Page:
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Voting Behaviour
A: The Study of Voting Behaviour
About three-quarters of the electorate turn out to vote at a general election; most of the rest choose
to deliberately not vote.

Before the study of voting behaviour (psephology) developed in the 20th century, voting was seen as
an individual act by…

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a) Working Class Conservatives

For most of the twentieth century, the working class outnumbered the middle class. Despite this, for
most of this period Britain had Conservative governments. To win so many elections and remain in
office the Conservative obviously needed and obtained substantial working class support, whereas
Labour would…

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However, a far more likely explanation was that it was not conversions to the Conservatives, but that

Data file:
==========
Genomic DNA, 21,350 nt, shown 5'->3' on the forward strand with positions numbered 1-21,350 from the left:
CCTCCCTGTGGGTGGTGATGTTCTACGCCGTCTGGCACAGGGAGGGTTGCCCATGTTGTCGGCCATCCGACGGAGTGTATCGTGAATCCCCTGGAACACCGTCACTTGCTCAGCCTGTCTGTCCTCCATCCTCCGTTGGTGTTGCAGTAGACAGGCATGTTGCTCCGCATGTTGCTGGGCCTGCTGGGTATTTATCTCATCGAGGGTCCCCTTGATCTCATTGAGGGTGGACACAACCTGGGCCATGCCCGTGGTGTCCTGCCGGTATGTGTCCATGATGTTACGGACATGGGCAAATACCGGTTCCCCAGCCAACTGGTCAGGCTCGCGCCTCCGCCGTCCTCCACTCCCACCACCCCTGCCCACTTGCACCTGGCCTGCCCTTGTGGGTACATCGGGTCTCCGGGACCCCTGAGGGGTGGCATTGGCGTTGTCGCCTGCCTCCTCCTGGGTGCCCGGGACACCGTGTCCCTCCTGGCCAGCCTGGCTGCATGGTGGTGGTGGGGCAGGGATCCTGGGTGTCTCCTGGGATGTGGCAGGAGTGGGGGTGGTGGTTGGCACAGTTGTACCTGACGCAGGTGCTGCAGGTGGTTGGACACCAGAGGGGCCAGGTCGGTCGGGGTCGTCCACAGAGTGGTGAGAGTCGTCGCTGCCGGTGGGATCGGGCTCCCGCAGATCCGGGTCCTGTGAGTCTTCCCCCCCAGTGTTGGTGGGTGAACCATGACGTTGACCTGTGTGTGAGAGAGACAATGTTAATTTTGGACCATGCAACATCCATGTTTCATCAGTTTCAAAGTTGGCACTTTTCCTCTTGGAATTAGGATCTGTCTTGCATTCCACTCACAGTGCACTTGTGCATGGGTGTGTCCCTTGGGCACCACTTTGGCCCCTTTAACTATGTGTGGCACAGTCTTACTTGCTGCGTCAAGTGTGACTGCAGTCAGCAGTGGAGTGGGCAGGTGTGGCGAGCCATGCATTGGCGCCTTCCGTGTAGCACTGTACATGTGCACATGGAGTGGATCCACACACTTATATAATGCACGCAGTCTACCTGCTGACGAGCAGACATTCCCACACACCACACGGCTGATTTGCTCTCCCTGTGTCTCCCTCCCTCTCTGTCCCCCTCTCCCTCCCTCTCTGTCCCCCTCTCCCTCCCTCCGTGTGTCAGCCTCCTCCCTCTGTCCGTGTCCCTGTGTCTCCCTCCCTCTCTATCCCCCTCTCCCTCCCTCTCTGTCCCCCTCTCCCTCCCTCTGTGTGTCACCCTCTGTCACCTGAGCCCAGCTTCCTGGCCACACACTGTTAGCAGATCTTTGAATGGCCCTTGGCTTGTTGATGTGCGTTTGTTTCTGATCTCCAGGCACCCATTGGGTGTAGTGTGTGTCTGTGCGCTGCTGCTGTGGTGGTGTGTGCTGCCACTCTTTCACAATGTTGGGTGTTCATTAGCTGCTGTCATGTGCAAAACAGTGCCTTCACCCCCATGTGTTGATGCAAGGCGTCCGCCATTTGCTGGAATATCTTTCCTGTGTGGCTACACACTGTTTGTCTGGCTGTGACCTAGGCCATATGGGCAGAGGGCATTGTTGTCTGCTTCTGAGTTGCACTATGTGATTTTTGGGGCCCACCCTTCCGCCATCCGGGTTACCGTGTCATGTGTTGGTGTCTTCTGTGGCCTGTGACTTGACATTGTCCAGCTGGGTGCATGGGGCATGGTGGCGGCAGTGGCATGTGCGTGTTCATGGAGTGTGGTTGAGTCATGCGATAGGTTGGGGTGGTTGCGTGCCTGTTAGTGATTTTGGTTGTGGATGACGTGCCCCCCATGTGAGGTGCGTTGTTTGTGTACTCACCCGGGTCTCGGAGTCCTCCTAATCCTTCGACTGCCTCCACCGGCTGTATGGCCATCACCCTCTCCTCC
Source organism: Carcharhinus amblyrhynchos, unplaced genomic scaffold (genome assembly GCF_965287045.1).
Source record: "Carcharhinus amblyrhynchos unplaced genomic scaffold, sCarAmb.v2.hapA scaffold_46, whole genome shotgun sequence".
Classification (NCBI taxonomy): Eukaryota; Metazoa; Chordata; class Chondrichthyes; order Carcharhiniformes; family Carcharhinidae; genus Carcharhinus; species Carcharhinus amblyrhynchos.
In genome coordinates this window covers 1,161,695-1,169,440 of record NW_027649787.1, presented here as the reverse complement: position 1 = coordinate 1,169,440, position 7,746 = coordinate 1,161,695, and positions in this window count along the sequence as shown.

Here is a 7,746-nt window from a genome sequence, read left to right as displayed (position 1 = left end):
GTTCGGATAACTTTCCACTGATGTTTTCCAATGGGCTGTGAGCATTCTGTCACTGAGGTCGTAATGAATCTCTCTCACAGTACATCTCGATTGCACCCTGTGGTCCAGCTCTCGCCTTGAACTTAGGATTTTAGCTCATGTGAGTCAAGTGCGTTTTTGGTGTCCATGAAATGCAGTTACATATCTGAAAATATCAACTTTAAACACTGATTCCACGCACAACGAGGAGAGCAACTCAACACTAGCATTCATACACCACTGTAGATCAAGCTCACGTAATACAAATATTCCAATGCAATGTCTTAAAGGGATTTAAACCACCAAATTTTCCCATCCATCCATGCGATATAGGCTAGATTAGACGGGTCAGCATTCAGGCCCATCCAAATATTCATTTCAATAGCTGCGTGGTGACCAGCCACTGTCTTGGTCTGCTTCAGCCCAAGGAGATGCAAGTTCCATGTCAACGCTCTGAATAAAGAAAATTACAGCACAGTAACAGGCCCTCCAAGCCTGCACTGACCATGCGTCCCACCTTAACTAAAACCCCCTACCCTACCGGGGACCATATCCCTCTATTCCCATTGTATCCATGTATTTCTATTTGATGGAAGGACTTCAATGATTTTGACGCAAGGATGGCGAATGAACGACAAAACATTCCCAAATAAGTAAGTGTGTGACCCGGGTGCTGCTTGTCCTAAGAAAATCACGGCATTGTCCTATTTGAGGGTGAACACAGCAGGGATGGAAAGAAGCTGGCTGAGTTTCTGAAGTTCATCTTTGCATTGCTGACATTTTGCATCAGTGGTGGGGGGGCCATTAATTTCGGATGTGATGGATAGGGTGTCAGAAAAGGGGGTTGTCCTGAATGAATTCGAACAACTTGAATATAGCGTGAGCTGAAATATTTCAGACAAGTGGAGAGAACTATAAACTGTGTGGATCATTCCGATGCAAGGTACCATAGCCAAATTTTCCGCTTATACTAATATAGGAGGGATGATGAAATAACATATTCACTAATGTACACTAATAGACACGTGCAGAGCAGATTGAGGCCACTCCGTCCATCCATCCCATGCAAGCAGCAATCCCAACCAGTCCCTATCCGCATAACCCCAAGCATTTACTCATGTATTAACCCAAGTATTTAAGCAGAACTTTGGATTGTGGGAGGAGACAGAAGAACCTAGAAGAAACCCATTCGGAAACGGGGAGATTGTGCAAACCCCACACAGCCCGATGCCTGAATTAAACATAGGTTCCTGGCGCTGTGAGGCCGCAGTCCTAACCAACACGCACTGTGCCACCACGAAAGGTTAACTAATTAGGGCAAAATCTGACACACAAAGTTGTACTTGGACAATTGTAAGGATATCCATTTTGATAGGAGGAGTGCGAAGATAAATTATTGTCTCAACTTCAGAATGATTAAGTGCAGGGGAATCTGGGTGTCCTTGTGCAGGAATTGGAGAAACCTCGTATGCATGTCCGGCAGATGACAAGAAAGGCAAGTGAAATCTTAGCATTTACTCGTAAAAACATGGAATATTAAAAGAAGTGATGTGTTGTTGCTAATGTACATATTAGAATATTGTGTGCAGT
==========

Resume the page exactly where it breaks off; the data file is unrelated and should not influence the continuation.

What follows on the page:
it was changes in the composition of the middle class. Social change in post-war Britain led to a
massive expansion of the middle class, as the public sector grew.

Many people in central…

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2. Voters' Perception of Parties' Failings ­

Voters' perception of the lack of success of both parties in government and in opposition
may be a significant factor in weakening party identification.

3. Rejection of Party Policies ­

Research has suggested that supporters have rejected particular policies of "their" parties.
Thus,…

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policies which would attract these very people ­ without this decision being made, many
commentators believe that Labour would have been condemned to permanent electoral
decline.

ii) The Consequences of Dealignment:

a) Volatility of the Electorate

The process of partisan and class dealignment have produced a highly volatile electorate with…

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